Hyundai Samho Heavy Industries is said to have inked an order for two 9,000-teu containerships from a Singapore-based shipowner.
Oceanographers have developed a number of methods of classifying currents in order to facilitate descriptions of their physics and geography. Currents may be referred to according to their forcing mechanism as either wind driven or thermohaline. Alternatively, they may be classified according to their depth (surface, intermediate, deep or bottom). The surface circulation of the world ocean is mostly wind driven. Thermohaline currents are driven by differences in heat and salt and are associated with the sinking of dense water at high latitudes; the currents driven by thermohaline forcing are typically subsurface. Note that this classification scheme is not unambiguous; the circumpolar current, which is wind driven, extends from the surface to the bottom.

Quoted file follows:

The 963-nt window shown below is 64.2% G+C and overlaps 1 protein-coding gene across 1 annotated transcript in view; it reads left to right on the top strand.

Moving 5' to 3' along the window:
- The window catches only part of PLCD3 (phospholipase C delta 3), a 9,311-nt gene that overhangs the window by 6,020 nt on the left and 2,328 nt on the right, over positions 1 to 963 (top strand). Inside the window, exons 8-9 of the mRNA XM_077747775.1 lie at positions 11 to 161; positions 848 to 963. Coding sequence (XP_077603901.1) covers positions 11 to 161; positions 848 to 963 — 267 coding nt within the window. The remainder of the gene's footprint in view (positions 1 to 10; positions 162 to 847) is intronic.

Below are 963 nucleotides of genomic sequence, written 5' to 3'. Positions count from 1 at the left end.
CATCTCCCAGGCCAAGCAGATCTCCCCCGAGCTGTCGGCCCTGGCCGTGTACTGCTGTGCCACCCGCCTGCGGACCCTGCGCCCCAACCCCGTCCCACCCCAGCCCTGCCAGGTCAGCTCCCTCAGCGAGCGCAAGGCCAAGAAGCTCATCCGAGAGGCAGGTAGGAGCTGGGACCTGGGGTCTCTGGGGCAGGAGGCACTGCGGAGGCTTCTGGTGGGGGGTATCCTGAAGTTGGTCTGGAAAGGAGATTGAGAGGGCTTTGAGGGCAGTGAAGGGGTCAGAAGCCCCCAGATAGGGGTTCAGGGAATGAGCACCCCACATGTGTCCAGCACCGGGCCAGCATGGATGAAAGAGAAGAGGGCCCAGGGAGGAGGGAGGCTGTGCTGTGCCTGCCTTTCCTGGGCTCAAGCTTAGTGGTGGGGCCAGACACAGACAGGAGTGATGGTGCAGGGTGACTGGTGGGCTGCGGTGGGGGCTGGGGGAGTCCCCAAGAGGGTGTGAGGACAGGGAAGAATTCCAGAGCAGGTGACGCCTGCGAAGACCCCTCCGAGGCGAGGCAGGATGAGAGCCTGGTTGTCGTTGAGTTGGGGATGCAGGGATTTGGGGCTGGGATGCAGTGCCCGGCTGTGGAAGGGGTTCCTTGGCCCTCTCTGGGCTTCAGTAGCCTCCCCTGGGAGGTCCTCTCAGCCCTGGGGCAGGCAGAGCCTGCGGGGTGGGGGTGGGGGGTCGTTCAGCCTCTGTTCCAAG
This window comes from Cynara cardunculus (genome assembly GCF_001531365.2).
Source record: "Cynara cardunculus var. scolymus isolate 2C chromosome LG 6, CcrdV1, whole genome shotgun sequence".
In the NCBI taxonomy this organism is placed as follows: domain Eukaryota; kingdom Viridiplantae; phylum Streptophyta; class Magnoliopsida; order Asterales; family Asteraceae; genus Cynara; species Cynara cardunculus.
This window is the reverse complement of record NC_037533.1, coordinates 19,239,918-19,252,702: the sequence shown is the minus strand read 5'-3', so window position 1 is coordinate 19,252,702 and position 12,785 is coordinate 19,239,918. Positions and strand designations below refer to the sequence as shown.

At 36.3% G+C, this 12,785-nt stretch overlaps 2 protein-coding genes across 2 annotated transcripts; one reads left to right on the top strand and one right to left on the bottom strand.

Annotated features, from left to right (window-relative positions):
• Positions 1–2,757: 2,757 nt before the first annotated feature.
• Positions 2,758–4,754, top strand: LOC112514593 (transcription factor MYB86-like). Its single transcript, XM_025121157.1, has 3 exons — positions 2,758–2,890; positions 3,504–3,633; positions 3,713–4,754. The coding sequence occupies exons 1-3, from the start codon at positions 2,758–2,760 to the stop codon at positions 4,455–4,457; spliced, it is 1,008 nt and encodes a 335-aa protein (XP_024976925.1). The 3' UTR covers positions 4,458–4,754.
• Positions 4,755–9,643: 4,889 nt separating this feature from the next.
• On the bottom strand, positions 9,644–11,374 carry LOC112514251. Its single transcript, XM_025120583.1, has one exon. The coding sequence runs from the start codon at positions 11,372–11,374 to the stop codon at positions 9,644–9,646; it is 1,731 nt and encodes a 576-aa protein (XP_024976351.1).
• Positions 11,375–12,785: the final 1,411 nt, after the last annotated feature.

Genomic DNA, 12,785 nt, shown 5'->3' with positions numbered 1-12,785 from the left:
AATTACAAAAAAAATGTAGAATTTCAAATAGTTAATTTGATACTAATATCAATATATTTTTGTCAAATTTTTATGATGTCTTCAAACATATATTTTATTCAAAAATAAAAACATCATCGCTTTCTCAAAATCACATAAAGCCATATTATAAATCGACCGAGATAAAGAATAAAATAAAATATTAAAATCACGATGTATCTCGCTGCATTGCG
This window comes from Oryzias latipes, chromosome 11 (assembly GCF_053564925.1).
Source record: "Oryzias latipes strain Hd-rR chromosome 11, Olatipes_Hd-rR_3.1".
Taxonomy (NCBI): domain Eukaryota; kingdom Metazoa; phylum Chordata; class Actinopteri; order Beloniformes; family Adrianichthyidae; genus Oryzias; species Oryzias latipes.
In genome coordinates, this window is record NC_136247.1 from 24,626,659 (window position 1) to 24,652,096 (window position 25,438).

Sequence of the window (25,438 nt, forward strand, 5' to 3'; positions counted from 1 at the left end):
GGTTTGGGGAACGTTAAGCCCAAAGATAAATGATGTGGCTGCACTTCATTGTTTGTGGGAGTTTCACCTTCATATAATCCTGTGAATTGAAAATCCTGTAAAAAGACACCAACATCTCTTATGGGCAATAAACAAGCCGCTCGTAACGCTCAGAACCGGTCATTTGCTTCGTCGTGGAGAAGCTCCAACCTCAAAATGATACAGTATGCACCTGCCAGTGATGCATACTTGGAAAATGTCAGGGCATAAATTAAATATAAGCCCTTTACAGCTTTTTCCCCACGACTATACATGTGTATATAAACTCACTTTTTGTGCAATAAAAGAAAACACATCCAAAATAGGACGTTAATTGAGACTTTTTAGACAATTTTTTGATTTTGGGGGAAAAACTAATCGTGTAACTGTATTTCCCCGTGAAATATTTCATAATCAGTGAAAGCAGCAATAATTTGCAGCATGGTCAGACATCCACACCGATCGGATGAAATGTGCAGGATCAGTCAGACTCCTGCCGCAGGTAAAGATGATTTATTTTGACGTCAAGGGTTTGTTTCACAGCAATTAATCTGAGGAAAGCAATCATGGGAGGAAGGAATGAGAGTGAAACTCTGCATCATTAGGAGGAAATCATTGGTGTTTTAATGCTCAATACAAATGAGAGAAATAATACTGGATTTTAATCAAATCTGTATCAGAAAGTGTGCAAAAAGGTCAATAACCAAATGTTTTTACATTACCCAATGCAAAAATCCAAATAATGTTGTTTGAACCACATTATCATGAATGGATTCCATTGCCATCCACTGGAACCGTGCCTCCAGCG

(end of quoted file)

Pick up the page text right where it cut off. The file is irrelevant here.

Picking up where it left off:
A periodic current is one for which the speed or direction changes cyclically at somewhat regular intervals, such as a tidal current. A seasonal current is one which changes in speed or direction due to seasonal winds. The mean circulation of the ocean consists of semi-permanent currents which experience relatively little periodic or seasonal change.
A coastal current flows roughly parallel to a coast, outside the surf zone, while a longshore current is one parallel to a shore, inside the surf zone, generated by waves striking the beach at an angle. Any current some distance from the shore may be called an offshore current, and one close to the shore an inshore current.